The funding arrived at a time of spiking hate violence across NYC, including a wave of anti-Semitic attacks in the past few years. Since the coronavirus pandemic began, there has also been an increase in attacks against Asian Americans. But many more hate incidents are never reported; a 2018 report from NYC’s Commission on Human Rights found 71 percent of “bias incidents” against Muslim, Arab, South Asian, Jewish and Sikh New Yorkers went unreported.

The non-profits that were funded in the 2020 fiscal year were able to increase training and in some cases hire staff. Loren Miller, with CAE, says that they used the funding to train close to 2,000 people in a bystander intervention model called “upstander” training. The model provides ways for people witnessing hate speech or violence to proactively intervene. Miller says CAE was also able to launch a new workshop on responding to anti-Blackness and a workshop on the rise of xenophobic violence.

But the entire project was scrapped from the city’s 2021 budget, which was finalized during what is likely the largest uprising against anti-black police violence in American history and city-wide demands to defund the NYPD.

“It makes me sad and disappointed and angry that this program which was at the cutting edge of trying to take a non-policing approach to hate crimes is now cut entirely,” says Lander. “At a time that we say we want to find alternatives, we barely cut the NYPD and we eliminated this.”

“It seems pretty short-sighted, it’s clearly out of touch with what the majority of people in New York want and are asking for across the board,” says Sasson. “They gutted a program that showed a lot of promise.”

CAE spent some of its funding on hiring a new full-time staff member, and Miller says they do not plan on laying this person off. The organization gave up its office space rather than let go of employees.

But requests for their services tripled in March, in response to COVID-19-related racist incidents, and Miller is troubled that they have less funding for upstander trainings. “I don’t know what we’re going to do this coming year,” she says. “We’re still trying to figure out how we’re going to do this work.”

Sasson says it was all the more disappointing that the funding was cut amid pressure to defund the police and invest in communities.

“The demand couldn’t have been clearer. They failed miserably to rise to the moment,” she says. “It shows it’s time for new leadership.”

Advocates say there’s no plan to push for the program to be re-funded, as fighting for the funding to remain intact was too time-consuming. And other than a few supporters, there’s not much interest from the City Council.

“This is dead,” Council member Lander tells Next City. “I don’t have optimism for what will happen in the coming months, I don’t really don’t think next year’s budget will be the locus for this kind of creativity and advocacy,” he added.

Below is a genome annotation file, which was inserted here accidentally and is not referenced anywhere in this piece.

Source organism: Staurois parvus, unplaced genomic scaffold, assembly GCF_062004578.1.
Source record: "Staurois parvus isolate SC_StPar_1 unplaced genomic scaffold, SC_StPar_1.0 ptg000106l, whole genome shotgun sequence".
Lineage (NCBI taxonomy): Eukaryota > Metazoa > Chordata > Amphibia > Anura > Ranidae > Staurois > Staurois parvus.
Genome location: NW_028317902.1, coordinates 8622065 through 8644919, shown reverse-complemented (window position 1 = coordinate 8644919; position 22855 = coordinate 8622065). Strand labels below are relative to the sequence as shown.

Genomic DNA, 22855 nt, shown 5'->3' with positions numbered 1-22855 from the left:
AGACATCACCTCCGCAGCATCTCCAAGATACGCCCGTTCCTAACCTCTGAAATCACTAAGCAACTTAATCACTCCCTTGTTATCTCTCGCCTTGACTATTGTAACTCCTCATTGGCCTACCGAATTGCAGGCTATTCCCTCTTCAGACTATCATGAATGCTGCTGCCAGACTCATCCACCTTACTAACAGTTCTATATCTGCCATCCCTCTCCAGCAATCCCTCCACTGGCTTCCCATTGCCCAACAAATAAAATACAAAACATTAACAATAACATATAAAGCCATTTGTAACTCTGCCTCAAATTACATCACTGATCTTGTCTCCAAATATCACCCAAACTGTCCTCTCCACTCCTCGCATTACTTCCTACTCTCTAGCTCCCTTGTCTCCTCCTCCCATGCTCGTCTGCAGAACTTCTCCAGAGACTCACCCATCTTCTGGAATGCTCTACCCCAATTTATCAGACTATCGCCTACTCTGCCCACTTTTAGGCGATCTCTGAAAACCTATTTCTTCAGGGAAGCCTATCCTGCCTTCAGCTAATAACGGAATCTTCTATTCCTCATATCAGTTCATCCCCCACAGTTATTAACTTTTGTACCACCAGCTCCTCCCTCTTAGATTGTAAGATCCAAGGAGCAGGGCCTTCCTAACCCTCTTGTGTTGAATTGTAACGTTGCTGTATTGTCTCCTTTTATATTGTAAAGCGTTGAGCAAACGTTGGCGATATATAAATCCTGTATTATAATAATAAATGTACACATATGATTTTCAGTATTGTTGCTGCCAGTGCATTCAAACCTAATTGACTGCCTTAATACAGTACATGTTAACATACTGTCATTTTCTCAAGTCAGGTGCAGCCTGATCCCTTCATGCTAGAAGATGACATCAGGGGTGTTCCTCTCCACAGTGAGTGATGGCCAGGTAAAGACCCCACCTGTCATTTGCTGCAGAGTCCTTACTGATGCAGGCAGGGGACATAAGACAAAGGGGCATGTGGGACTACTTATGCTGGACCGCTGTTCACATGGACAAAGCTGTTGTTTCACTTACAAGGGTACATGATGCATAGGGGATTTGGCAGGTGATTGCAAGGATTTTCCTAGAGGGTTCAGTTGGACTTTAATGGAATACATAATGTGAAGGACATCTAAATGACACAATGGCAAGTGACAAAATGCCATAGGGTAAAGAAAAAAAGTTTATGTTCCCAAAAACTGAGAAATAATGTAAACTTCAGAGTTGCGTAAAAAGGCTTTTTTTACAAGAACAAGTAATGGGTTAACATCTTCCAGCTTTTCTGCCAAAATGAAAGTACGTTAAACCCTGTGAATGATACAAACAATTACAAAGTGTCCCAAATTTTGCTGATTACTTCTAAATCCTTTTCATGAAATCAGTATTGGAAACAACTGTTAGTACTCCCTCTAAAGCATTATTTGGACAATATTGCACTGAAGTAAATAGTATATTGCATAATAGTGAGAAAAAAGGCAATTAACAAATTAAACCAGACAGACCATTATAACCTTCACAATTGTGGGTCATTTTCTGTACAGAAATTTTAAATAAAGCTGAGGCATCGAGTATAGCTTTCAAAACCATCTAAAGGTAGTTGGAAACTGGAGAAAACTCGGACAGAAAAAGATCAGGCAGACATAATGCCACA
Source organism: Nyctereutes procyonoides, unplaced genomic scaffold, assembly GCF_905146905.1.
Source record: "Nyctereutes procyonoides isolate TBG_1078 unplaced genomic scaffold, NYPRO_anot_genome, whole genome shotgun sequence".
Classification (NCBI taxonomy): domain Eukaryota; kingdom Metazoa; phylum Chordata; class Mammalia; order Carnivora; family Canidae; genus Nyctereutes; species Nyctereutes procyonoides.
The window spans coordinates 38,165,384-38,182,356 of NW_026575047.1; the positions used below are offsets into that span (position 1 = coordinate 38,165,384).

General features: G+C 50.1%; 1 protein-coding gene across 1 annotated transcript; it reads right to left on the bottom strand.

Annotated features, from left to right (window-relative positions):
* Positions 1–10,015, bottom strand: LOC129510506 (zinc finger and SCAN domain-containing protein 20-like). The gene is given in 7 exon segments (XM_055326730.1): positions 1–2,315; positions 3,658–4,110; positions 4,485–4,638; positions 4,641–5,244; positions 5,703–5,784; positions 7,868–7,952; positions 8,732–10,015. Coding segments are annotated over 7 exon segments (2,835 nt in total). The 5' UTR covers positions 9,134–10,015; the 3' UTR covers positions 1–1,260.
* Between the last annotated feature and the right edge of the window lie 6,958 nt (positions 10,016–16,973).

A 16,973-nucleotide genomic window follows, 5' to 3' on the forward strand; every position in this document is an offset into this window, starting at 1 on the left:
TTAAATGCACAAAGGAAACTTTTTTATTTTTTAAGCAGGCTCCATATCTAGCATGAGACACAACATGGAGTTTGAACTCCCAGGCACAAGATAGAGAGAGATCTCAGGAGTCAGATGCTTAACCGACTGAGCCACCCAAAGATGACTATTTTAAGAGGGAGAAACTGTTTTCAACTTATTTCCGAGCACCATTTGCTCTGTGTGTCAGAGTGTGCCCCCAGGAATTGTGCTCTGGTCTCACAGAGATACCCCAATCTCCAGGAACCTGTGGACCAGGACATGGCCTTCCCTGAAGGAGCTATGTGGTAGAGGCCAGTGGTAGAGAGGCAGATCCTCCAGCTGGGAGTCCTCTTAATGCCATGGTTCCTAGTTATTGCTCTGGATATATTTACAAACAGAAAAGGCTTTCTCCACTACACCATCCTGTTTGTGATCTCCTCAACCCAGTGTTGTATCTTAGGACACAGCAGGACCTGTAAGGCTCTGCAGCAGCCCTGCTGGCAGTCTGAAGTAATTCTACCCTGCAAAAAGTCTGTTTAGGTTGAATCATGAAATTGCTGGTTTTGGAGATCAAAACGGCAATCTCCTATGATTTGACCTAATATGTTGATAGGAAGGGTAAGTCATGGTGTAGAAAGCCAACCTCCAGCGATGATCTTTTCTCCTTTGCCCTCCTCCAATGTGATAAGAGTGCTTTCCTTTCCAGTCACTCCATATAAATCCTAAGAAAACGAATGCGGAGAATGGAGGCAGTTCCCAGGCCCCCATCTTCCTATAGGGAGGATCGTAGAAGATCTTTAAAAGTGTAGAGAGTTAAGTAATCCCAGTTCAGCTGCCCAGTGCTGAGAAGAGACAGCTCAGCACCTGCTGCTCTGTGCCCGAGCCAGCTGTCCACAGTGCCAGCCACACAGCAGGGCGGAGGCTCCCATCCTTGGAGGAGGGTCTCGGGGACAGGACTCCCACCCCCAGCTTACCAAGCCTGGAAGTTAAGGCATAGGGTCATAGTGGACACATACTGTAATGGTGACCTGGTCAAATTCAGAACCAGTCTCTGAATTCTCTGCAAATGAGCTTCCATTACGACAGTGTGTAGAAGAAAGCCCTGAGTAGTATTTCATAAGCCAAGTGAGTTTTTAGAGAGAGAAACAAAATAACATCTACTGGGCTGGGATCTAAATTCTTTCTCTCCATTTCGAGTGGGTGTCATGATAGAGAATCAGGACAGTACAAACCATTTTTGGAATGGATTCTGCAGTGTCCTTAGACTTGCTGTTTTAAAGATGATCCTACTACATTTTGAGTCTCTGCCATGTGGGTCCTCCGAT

The organizations will still be collaborating, but their capacity will be diminished.

“Now you have a bunch of non-profits trying to do their own work, without support to do partnerships,” Miller, of CAE, says.

Ray, with AVP, says the organization may do fewer trainings, and a planned Day Against Hate in 2021 will likely not happen. The collective is taking stock of other grants and resources outside of the city. “The experience of fighting for that funding is very time-consuming,” Ray says.

The city has invested in fighting hate violence through other channels. In 2019, the Mayor established the Office for the Prevention of Hate Crimes within the existing Mayor’s Office of Criminal Justice. The agency says that it is developing curricula on hate crimes for middle and high school students for the 2020-2021 school year and will fund “neighborhood safety coalitions,” consisting of community boards, schools, and religious institutions in three Brooklyn neighborhoods with orthodox Jewish communities.

A spokesperson for the Office, which also managed contracts for HVPI, said they would continue to work with the 9 organizations in NYC Against Hate. “Our office looks forward to finding new ways to work with these and other vital organizations that serve the populations most vulnerable to hate crimes,” they said.

But Sasson expressed frustration with the city’s perpetual reliance on the NYPD as a bulwark against hate violence and says the organizations will continue to focus on the big picture of creating alternatives. “We have the biggest police force in the country and the most powerful, it cannot be the answer to all of our problems,” she says. “It can’t be the answer to everything with respect to hate violence, it can’t be the answer to social distancing, it can’t be the answer to a pandemic, when we’re hitting a recession it can’t be the thing that keeps our families fed and safe and well.”

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Roshan Abraham is Next City's housing correspondent and a former Equitable Cities fellow. He is based in Queens. Follow him on Twitter at @roshantone.